I walked over to a stack of canvases neatly arranged in a corner of the room. I looked through the paintings one by one. Suddenly I drew my breath in sharply. For the painting, I was holding in my hand was that of the pathway lined by trees I had just come through on my way to the villa. Yes, right down to the grass-less bit in the middle of the pathway. I shrugged my shoulders and forgot about it.

The next day I drove Sheila straight from the airport to our villa. 'Why darling! What a lovely surprise!' she exclaimed when I showed her our new house. Soon we settled down in the villa. The days went by happily. We made love, cooked food and planned our life together. One day, we were walking through the pathway and reached the point in it where there had been no grass all these days. To my surprise, I suddenly saw that a few bits and pieces of grass had started sprouting on the spot. I was startled but kept my thoughts to myself.

As soon as we had returned to our villa a thought struck me and I went down to the cellar. I pulled out the painting of the pathway. I drew in my breath sharply. Where there had been no grass in the painting yesterday there were a few pieces of grass similar to what I had seen on the pathway five minutes back. I was puzzled. I did not mention anything to Sheila just in order to avoid worrying her. Sheila had a horror of the supernatural.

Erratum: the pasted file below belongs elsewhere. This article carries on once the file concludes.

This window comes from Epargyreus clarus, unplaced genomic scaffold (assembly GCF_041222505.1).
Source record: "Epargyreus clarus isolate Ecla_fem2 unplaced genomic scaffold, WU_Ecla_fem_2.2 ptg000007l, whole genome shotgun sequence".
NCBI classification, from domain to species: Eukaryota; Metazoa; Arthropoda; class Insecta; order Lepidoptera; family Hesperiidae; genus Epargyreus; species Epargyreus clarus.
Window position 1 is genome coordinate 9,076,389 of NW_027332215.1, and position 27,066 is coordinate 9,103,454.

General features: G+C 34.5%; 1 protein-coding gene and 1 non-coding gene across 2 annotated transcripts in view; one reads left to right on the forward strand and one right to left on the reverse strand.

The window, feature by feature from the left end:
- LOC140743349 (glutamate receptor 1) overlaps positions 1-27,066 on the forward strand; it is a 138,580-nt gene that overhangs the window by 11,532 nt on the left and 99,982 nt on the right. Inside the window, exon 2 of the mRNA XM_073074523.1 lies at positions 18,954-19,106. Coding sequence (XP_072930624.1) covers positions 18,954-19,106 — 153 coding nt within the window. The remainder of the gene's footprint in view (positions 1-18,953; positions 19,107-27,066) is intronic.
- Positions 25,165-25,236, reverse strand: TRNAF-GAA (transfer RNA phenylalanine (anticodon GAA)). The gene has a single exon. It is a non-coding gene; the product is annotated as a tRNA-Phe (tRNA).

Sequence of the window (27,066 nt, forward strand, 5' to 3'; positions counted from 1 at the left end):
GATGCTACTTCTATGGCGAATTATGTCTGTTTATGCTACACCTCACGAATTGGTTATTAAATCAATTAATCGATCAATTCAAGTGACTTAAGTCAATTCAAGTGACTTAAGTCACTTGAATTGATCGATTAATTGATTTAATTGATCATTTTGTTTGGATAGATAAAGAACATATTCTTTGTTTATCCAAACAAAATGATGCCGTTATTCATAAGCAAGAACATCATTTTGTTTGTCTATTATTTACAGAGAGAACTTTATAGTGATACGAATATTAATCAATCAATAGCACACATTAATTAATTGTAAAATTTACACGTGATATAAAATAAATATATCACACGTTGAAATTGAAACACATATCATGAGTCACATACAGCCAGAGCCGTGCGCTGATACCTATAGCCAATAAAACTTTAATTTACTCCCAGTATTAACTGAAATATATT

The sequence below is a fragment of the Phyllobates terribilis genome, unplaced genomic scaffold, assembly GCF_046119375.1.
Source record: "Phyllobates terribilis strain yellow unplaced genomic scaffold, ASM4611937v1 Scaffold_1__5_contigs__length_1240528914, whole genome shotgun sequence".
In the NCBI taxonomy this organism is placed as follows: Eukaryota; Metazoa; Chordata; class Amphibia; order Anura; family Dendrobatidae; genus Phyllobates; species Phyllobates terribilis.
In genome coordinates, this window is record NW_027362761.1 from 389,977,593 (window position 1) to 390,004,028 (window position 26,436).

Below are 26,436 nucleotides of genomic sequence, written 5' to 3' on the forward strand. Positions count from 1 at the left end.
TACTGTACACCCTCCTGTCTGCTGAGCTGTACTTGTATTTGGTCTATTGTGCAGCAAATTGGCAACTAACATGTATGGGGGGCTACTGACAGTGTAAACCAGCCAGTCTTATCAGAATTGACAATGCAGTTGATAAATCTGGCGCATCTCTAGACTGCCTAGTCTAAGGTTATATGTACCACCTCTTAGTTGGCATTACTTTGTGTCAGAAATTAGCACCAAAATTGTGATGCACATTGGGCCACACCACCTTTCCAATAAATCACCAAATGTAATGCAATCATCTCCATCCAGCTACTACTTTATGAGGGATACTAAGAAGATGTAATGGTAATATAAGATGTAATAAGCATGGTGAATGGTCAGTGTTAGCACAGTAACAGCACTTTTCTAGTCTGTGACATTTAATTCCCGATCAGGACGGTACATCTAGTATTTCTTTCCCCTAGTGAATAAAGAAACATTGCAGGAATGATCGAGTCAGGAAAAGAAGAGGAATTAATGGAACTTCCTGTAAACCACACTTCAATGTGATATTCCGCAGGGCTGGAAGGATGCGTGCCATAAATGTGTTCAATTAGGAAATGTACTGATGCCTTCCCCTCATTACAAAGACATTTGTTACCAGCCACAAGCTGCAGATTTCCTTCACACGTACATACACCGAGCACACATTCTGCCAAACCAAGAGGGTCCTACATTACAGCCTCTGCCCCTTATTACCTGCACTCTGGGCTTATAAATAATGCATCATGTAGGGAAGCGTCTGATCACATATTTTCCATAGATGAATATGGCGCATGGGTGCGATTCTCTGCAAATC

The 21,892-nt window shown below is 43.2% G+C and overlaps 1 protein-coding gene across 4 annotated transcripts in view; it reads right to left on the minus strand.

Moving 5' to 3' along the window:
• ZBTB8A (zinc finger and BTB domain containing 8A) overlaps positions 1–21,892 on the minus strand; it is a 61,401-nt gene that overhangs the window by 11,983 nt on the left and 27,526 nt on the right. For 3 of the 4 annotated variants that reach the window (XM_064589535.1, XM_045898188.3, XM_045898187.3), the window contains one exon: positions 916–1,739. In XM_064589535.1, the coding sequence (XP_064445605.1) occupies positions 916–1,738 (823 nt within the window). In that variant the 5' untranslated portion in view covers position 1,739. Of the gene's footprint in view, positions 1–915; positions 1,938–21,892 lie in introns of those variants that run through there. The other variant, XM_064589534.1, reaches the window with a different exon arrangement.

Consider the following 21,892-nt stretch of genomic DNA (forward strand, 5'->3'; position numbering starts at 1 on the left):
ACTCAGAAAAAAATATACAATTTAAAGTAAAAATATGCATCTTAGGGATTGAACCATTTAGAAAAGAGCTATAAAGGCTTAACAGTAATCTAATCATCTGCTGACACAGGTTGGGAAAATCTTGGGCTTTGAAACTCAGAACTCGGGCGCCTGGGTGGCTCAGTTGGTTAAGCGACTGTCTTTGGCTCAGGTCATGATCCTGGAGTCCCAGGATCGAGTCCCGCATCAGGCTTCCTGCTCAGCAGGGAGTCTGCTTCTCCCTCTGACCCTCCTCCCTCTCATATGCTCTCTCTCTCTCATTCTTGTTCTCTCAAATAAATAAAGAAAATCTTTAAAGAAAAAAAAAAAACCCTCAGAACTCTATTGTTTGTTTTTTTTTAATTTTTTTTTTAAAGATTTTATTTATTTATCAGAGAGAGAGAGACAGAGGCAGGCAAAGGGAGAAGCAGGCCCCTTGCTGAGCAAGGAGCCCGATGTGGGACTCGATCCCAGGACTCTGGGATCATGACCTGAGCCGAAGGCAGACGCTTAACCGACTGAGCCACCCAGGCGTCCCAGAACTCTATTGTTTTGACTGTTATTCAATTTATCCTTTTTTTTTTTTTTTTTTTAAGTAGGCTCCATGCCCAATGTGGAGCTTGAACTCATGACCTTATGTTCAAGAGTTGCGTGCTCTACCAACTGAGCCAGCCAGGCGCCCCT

The days went by in absolute bliss. As our happiness in each other's company grew, the grass on the pathway grew. So did the grass in the painting. In a month the entire pathway was filled with grass. The painting too reflected the reality. Two months had gone by in absolute bliss. I was puzzled and a shade apprehensive by this strange phenomenon but I let sleeping dogs lie. I would investigate it in good time. My scientific mind still believed that there was a rational explanation for even something as inexplicable as this.

The next week, on Saturday evening, Sheila drove to a town, two hundred miles away. She wanted to spend a day with a friend who was passing by on her way to Kansas. She promised me that she would be back on Monday morning. Sunday dawned bright and sunny. I finished my breakfast and moved to the cellar to begin my investigation. I pulled out the painting which was the source of the mystery. Suddenly I stood rooted to the spot. To my horror, I could once again see the bit at the center of the pathway and there was no grass on it.

The phone shrilled loudly in the hall. I rushed out of the cellar into the hall and picked up the phone and said, 'Hello.'

A voice came from the other end sounding terse, 'Mr. Richard Havenscroft?' 

'Yes, speaking,' I said.

'I am afraid I have some bad news for you. Your wife died in a car crash last night.'

Shell-shocked I dropped the phone. Like a man in a dream, I slowly moved through the front door and through the front gate into the lawn. My feet automatically took me towards the pathway lined with the trees. I came to the edge of the pathway. Just like the painting I had seen a few minutes back, there was no grass in the circular spot again. Just above the spot, there was a noose hanging from the branch of a tree. Placed conveniently below it was a small stool. Like a man in a trance, I walked towards the stool.    

Written for #writephoto hosted by Sue Vincent